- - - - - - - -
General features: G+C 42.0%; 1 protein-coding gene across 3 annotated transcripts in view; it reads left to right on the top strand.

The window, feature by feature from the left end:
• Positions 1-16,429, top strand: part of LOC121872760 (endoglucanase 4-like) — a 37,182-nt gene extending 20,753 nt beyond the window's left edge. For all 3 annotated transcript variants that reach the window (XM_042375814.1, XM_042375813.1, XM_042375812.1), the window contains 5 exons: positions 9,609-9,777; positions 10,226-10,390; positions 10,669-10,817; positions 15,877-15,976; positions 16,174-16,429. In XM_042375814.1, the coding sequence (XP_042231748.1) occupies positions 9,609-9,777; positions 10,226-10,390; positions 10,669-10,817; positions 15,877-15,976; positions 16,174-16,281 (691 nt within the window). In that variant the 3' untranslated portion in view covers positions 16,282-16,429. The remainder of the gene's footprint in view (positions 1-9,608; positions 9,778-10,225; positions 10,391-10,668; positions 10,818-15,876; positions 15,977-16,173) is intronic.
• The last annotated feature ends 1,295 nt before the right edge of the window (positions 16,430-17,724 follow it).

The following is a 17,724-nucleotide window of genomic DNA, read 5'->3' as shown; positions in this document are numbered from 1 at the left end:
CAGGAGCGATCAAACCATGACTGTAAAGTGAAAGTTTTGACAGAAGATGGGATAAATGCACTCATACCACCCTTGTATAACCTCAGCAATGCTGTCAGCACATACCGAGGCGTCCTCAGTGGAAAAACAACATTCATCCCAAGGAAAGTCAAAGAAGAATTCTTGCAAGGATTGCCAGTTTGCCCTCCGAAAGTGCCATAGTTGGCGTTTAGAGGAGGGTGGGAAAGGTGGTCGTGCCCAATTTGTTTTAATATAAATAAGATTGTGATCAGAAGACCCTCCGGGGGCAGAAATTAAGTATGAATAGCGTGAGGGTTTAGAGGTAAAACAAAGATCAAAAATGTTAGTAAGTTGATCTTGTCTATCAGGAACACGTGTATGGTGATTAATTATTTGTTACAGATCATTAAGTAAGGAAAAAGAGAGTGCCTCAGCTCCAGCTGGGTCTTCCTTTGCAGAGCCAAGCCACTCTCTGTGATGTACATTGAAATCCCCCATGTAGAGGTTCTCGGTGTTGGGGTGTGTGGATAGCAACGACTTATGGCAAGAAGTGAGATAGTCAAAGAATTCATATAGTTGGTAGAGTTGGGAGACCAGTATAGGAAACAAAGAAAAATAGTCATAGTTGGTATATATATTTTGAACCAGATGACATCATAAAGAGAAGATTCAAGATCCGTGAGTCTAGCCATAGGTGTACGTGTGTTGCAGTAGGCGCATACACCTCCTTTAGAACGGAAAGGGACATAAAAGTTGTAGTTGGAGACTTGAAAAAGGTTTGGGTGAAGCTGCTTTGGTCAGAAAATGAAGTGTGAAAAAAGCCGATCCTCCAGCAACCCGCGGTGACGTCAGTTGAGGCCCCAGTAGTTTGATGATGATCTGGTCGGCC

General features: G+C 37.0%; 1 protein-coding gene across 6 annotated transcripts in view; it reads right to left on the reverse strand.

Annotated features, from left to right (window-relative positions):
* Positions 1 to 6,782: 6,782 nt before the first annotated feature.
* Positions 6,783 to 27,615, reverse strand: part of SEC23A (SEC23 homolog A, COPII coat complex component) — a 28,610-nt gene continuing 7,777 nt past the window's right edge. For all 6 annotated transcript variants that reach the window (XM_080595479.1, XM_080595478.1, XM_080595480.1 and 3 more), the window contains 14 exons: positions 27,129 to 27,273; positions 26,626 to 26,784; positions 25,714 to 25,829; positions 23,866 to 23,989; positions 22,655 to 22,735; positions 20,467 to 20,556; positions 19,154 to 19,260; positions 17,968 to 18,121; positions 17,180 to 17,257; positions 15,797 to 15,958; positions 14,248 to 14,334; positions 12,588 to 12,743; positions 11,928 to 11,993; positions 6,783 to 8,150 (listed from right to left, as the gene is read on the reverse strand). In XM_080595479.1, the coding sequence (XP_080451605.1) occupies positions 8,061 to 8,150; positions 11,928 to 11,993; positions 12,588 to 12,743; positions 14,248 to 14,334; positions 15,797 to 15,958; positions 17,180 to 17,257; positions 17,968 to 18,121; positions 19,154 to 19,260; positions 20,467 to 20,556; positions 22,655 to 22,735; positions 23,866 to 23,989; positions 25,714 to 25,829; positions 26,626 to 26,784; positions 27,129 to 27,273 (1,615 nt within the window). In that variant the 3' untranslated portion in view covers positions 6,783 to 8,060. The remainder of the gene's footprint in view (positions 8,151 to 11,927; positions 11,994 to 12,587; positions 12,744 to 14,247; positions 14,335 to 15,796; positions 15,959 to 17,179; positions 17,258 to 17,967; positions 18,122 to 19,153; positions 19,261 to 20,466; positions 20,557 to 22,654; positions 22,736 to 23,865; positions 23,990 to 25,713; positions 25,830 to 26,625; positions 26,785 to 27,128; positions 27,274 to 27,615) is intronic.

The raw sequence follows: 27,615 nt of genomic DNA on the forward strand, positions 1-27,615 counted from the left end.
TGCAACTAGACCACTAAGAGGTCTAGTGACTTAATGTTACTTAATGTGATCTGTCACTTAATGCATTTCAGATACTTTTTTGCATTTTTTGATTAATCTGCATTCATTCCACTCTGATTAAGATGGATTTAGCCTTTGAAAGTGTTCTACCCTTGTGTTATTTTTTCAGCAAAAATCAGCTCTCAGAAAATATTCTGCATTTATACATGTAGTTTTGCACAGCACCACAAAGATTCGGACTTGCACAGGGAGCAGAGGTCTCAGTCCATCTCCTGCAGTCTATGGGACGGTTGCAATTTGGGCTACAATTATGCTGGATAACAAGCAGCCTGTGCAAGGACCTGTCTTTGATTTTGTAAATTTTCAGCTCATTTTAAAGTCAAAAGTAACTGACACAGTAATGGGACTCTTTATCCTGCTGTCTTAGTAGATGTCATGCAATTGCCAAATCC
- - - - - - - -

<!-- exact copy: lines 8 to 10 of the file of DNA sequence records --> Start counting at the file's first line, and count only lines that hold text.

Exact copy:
Annotated features, from left to right (window-relative positions):
* Positions 1 to 6,782: 6,782 nt before the first annotated feature.
* Positions 6,783 to 27,615, reverse strand: part of SEC23A (SEC23 homolog A, COPII coat complex component) — a 28,610-nt gene continuing 7,777 nt past the window's right edge. For all 6 annotated transcript variants that reach the window (XM_080595479.1, XM_080595478.1, XM_080595480.1 and 3 more), the window contains 14 exons: positions 27,129 to 27,273; positions 26,626 to 26,784; positions 25,714 to 25,829; positions 23,866 to 23,989; positions 22,655 to 22,735; positions 20,467 to 20,556; positions 19,154 to 19,260; positions 17,968 to 18,121; positions 17,180 to 17,257; positions 15,797 to 15,958; positions 14,248 to 14,334; positions 12,588 to 12,743; positions 11,928 to 11,993; positions 6,783 to 8,150 (listed from right to left, as the gene is read on the reverse strand). In XM_080595479.1, the coding sequence (XP_080451605.1) occupies positions 8,061 to 8,150; positions 11,928 to 11,993; positions 12,588 to 12,743; positions 14,248 to 14,334; positions 15,797 to 15,958; positions 17,180 to 17,257; positions 17,968 to 18,121; positions 19,154 to 19,260; positions 20,467 to 20,556; positions 22,655 to 22,735; positions 23,866 to 23,989; positions 25,714 to 25,829; positions 26,626 to 26,784; positions 27,129 to 27,273 (1,615 nt within the window). In that variant the 3' untranslated portion in view covers positions 6,783 to 8,060. The remainder of the gene's footprint in view (positions 8,151 to 11,927; positions 11,994 to 12,587; positions 12,744 to 14,247; positions 14,335 to 15,796; positions 15,959 to 17,179; positions 17,258 to 17,967; positions 18,122 to 19,153; positions 19,261 to 20,466; positions 20,557 to 22,654; positions 22,736 to 23,865; positions 23,990 to 25,713; positions 25,830 to 26,625; positions 26,785 to 27,128; positions 27,274 to 27,615) is intronic.